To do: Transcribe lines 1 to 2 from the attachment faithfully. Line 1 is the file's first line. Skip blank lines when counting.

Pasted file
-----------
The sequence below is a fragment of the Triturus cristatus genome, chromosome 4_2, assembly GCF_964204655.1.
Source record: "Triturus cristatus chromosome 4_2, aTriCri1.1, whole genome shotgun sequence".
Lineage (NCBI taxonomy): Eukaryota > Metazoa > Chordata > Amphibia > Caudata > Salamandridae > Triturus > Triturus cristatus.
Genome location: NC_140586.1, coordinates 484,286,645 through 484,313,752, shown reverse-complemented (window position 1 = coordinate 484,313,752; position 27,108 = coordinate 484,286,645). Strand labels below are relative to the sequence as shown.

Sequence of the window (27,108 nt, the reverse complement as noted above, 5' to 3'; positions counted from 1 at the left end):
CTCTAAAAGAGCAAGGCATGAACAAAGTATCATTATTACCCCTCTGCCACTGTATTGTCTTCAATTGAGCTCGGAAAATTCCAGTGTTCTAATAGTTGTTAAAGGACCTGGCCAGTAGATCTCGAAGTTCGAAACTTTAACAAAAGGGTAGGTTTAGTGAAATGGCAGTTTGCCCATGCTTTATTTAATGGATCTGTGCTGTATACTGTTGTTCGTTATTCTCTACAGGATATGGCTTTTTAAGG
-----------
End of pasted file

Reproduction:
The sequence below is a fragment of the Triturus cristatus genome, chromosome 4_2, assembly GCF_964204655.1.
Source record: "Triturus cristatus chromosome 4_2, aTriCri1.1, whole genome shotgun sequence".